The Arbitration and Conciliation (Amendment) Ordinance, 2020

On 4th November 2020, the Arbitration and Conciliation (Amendment) Ordinance 2020 was promulgated. This ordinance seeks to amend the Arbitration and Conciliation Act, 1996.

Now, the Arbitration and Conciliation Act 1996 was enacted to regulate the domestic/ international arbitration and conciliation proceedings. The Act was enacted in 1996 and amended for the first time in 2015. Thereafter, it was amended in 2019. The latest amendment Ordinance was promulgated recently this year.

Several sweeping amendment(s) were introduced in 2015 to make the arbitration expeditious and cost effective. To achieve this end, the role of Courts was clearly defined. Only High Courts (not district courts) had jurisdiction over international arbitration. As a result, time of Court was saved, and the arbitration process was faster. Further, the amendments imposed higher costs for initiating arbitration to prohibit any frivolous cases. Arbitrator(s) were asked to make declarations with respect to their independence. Responsibility was fixed on them for any delay from their end. The objective was to encourage self-discipline.

The Arbitration and Conciliation (Amendment) Act, 2019 was introduced to further the objective of exploring the arbitration option in a cost effective and time bound manner. To achieve this, the amendment suggested the establishment of Arbitration Council of India (ACI) consisting of Judge(s) of SC or HC, persons of eminent knowledge and experience in arbitration /conciliation proceedings. Besides the amendments brough in timelines within which the arbitral proceedings had to be heard and dispensed with. Arbitrary proceedings were also made confidential.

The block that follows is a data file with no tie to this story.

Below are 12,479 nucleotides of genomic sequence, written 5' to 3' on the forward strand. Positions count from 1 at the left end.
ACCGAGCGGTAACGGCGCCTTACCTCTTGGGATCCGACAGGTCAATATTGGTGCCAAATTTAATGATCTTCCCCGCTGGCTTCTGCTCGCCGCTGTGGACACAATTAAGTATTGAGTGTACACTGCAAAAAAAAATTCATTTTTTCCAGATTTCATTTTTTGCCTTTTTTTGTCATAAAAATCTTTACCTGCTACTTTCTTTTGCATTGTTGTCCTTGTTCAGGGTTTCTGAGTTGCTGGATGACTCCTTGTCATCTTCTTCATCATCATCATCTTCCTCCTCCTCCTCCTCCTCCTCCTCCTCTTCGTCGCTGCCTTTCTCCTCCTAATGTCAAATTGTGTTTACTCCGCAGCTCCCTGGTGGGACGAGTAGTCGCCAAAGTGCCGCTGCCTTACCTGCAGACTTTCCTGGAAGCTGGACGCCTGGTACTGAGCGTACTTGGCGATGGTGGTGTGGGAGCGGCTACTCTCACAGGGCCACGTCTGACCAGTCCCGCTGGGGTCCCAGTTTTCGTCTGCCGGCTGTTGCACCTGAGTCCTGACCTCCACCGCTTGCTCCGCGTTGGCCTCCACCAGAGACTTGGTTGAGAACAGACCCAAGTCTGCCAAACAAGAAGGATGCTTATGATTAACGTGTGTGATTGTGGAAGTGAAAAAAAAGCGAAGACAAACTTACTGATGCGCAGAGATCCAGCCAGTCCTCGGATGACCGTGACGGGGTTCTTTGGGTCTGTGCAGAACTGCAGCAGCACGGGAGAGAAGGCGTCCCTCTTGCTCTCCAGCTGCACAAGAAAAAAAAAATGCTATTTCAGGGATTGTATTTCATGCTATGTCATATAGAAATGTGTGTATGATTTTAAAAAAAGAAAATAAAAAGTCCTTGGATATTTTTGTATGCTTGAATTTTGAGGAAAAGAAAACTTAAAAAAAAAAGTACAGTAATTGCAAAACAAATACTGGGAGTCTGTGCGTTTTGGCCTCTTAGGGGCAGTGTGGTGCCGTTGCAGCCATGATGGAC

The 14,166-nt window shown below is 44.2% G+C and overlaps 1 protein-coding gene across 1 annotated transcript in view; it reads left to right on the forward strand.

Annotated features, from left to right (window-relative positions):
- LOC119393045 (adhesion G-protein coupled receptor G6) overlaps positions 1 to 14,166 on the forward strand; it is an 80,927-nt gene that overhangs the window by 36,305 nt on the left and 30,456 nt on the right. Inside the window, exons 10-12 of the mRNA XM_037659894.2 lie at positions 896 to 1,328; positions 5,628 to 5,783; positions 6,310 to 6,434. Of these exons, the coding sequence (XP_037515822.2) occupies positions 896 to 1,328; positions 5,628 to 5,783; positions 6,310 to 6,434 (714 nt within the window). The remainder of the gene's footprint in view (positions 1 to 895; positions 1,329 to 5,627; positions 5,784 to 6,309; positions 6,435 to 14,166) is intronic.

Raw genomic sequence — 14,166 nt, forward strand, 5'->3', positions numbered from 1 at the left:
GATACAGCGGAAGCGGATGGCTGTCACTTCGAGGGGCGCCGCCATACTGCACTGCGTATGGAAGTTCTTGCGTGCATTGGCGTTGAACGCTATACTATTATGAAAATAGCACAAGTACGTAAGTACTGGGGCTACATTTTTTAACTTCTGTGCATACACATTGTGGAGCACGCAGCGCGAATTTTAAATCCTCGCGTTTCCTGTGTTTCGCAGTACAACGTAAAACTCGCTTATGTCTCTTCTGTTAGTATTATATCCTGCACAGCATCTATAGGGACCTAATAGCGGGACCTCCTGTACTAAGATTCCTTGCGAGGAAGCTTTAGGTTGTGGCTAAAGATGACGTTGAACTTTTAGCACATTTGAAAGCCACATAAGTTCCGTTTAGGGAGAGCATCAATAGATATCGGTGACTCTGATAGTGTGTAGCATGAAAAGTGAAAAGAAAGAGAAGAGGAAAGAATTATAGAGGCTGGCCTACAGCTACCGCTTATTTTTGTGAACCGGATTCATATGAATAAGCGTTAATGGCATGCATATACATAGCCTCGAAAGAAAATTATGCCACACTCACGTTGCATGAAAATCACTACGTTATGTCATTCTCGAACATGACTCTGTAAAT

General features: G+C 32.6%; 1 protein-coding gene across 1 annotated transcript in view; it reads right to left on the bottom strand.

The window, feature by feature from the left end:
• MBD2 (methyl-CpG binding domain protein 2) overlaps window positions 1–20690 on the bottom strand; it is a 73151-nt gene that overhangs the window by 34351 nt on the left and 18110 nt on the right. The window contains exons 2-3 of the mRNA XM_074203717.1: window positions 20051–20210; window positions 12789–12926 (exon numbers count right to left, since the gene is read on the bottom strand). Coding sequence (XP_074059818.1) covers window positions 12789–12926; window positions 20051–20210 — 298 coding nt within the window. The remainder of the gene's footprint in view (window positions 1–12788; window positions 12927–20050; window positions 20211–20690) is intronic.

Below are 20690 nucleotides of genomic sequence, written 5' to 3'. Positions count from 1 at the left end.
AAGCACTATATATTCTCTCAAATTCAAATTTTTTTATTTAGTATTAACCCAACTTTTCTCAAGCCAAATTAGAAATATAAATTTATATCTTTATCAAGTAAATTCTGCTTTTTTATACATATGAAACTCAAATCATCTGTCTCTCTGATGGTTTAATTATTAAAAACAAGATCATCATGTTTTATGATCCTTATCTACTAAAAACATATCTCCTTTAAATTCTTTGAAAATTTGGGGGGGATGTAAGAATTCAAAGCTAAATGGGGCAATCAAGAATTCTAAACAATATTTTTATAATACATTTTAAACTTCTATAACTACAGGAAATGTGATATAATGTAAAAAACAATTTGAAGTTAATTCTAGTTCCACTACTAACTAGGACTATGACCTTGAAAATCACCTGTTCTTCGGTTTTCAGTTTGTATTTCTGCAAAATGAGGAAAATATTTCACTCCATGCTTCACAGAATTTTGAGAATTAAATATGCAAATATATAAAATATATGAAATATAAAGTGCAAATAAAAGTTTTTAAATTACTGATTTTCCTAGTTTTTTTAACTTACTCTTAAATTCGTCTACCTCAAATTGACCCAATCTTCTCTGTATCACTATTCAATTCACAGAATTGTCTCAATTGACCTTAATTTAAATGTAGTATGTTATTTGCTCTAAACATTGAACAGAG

Now, the latest amendment in November 2020 seek to further streamline the processes and rationalize the procedure: A look at the key features of the Amendment Ordinance 2020:

  1. Stay on an award / order passed in an arbitration proceeding: the original 1996 Act allowed for any party to file an application to set aside an arbitration award / order. It was presumed to be automatic – the stay is automatically given on filing an application for setting aside the award/order. The 2015 amendment removed the automatic stay provision on mere filing of an application.Accordingly, where the Court is prima facie satisfied that (i) arbitration agreement or contract being the basis of the award; or (ii) the making of the award, was induced by fraud or corruption, it shall stay the award unconditionally pending disposal of the challenge against the award under Section 34 of the Arbitration Act. This proviso shall apply to all court cases arising out of or in relation to arbitral proceedings, irrespective of whether the arbitral or court proceedings were commenced prior to or after the commencement of the Arbitration and Conciliation (Amendment) Act, 2015.
  2. Section 43J which contains the eighth schedule and specifies the qualifications, experience and accreditation for arbitrators. The requirements under the schedule include that the arbitrator must be: (i) an advocate under the Advocates Act, 1961 with 10 years of experience, or (ii) an officer of the Indian Legal Service, among others.  Further, the general norms applicable to arbitrators include that they must be conversant with the Constitution of India. The amendment 2020 has done away with these qualifications / experience. Consequently, Schedule 8 has been omitted. The amendment 2020 states that the qualifications and experience shall be governed / specified by Regulations. (However, the regulations have not been expressly stated in the amendments.)

The amendment 2020 is a mixed bag. Removing schedule 8 is ambiguous. Stating that qualifications and expertise of arbitrators will be governed by “regulations” without specifying such regulations is a grey area. However, the amendment allowing unconditional stay on awards induced on fraud or corruption is truly relevant and the need of the hour. Courts can now effectively deal with awards which are prima facie fraudulent or corrupt. The credibility of the arbitration / conciliation process and the award will remain intact.


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